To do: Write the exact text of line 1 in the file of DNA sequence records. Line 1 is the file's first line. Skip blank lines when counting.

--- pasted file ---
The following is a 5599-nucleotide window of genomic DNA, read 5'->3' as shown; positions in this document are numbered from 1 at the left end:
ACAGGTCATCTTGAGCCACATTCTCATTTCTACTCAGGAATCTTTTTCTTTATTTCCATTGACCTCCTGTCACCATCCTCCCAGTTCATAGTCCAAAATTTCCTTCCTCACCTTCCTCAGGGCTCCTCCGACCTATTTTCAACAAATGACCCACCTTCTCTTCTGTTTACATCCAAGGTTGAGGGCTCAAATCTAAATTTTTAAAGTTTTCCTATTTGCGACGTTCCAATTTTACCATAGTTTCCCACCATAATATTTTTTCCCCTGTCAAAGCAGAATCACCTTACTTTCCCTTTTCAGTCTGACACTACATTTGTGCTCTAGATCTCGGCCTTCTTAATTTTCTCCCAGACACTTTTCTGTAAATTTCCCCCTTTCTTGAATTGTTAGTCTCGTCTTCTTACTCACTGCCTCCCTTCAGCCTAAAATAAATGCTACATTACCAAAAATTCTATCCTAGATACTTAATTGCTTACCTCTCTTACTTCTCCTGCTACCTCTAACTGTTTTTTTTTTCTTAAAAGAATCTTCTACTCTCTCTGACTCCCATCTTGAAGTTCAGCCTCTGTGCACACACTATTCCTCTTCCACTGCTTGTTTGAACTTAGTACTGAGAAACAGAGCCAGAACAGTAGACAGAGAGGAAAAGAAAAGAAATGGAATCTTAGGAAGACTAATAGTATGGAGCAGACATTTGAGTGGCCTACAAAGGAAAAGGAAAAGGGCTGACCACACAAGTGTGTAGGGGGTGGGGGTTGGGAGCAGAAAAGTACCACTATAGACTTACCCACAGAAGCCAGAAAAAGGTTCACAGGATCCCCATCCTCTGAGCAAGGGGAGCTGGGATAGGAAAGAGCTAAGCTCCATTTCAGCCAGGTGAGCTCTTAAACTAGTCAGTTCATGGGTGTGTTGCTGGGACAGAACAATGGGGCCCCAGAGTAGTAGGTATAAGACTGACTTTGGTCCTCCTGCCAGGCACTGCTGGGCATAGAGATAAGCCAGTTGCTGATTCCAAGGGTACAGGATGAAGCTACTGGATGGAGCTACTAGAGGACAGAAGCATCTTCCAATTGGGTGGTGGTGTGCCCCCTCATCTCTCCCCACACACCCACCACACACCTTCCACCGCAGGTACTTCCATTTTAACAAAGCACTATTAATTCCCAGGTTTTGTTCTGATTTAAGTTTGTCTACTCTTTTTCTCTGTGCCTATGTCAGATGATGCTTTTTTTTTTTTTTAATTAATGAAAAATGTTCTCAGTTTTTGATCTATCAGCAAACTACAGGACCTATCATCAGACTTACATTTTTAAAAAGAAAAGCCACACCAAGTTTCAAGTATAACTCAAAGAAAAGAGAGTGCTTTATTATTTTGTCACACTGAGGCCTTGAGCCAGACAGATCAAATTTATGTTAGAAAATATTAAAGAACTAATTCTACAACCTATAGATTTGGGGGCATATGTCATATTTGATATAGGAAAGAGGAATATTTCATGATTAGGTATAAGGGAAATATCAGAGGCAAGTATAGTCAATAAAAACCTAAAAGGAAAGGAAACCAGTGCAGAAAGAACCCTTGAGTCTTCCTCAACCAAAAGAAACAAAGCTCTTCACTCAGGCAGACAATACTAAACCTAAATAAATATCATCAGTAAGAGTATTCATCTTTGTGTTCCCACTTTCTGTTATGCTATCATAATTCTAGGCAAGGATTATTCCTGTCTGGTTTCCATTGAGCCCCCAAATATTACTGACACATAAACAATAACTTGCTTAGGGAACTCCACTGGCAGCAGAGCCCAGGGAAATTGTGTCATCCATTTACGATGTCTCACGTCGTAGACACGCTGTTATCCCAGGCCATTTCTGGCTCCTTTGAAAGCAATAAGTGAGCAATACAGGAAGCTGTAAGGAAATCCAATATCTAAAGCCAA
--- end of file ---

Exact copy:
The following is a 5599-nucleotide window of genomic DNA, read 5'->3' as shown; positions in this document are numbered from 1 at the left end: